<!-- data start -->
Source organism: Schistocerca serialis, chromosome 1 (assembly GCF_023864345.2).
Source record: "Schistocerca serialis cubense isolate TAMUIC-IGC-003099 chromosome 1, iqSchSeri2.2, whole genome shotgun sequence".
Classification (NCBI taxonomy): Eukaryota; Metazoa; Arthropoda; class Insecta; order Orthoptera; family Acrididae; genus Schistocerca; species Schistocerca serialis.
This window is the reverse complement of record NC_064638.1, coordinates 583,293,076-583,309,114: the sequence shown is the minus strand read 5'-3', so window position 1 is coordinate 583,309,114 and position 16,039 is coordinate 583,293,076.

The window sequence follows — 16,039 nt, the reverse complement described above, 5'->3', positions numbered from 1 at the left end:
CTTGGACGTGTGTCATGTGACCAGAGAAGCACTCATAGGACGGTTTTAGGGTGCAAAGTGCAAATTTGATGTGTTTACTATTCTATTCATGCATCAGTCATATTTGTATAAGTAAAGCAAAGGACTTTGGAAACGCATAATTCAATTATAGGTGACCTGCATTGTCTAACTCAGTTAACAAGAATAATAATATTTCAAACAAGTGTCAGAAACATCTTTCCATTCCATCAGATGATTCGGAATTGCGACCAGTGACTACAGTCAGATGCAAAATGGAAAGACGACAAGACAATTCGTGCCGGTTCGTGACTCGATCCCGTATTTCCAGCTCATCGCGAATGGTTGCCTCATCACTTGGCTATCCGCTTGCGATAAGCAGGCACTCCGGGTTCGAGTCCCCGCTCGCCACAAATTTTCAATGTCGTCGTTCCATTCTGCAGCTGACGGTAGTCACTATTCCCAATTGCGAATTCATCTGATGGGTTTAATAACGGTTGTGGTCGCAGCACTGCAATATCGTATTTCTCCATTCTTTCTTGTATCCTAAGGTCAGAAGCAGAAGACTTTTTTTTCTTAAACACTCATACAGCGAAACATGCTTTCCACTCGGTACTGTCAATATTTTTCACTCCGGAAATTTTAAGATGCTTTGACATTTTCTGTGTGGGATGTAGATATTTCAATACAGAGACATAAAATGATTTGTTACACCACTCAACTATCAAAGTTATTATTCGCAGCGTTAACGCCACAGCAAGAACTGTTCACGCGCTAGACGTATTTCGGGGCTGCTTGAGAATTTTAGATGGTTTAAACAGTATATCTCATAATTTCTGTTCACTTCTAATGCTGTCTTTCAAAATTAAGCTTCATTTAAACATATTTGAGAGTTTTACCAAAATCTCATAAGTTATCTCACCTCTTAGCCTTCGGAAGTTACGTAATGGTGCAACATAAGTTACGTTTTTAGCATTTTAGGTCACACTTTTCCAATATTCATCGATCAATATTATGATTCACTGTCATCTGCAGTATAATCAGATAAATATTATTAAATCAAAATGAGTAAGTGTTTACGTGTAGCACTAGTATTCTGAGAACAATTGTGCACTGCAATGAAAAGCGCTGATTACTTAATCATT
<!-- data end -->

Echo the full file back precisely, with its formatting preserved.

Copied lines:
Source organism: Schistocerca serialis, chromosome 1 (assembly GCF_023864345.2).
Source record: "Schistocerca serialis cubense isolate TAMUIC-IGC-003099 chromosome 1, iqSchSeri2.2, whole genome shotgun sequence".
Classification (NCBI taxonomy): Eukaryota; Metazoa; Arthropoda; class Insecta; order Orthoptera; family Acrididae; genus Schistocerca; species Schistocerca serialis.
This window is the reverse complement of record NC_064638.1, coordinates 583,293,076-583,309,114: the sequence shown is the minus strand read 5'-3', so window position 1 is coordinate 583,309,114 and position 16,039 is coordinate 583,293,076.

The window sequence follows — 16,039 nt, the reverse complement described above, 5'->3', positions numbered from 1 at the left end:
CTTGGACGTGTGTCATGTGACCAGAGAAGCACTCATAGGACGGTTTTAGGGTGCAAAGTGCAAATTTGATGTGTTTACTATTCTATTCATGCATCAGTCATATTTGTATAAGTAAAGCAAAGGACTTTGGAAACGCATAATTCAATTATAGGTGACCTGCATTGTCTAACTCAGTTAACAAGAATAATAATATTTCAAACAAGTGTCAGAAACATCTTTCCATTCCATCAGATGATTCGGAATTGCGACCAGTGACTACAGTCAGATGCAAAATGGAAAGACGACAAGACAATTCGTGCCGGTTCGTGACTCGATCCCGTATTTCCAGCTCATCGCGAATGGTTGCCTCATCACTTGGCTATCCGCTTGCGATAAGCAGGCACTCCGGGTTCGAGTCCCCGCTCGCCACAAATTTTCAATGTCGTCGTTCCATTCTGCAGCTGACGGTAGTCACTATTCCCAATTGCGAATTCATCTGATGGGTTTAATAACGGTTGTGGTCGCAGCACTGCAATATCGTATTTCTCCATTCTTTCTTGTATCCTAAGGTCAGAAGCAGAAGACTTTTTTTTCTTAAACACTCATACAGCGAAACATGCTTTCCACTCGGTACTGTCAATATTTTTCACTCCGGAAATTTTAAGATGCTTTGACATTTTCTGTGTGGGATGTAGATATTTCAATACAGAGACATAAAATGATTTGTTACACCACTCAACTATCAAAGTTATTATTCGCAGCGTTAACGCCACAGCAAGAACTGTTCACGCGCTAGACGTATTTCGGGGCTGCTTGAGAATTTTAGATGGTTTAAACAGTATATCTCATAATTTCTGTTCACTTCTAATGCTGTCTTTCAAAATTAAGCTTCATTTAAACATATTTGAGAGTTTTACCAAAATCTCATAAGTTATCTCACCTCTTAGCCTTCGGAAGTTACGTAATGGTGCAACATAAGTTACGTTTTTAGCATTTTAGGTCACACTTTTCCAATATTCATCGATCAATATTATGATTCACTGTCATCTGCAGTATAATCAGATAAATATTATTAAATCAAAATGAGTAAGTGTTTACGTGTAGCACTAGTATTCTGAGAACAATTGTGCACTGCAATGAAAAGCGCTGATTACTTAATCATT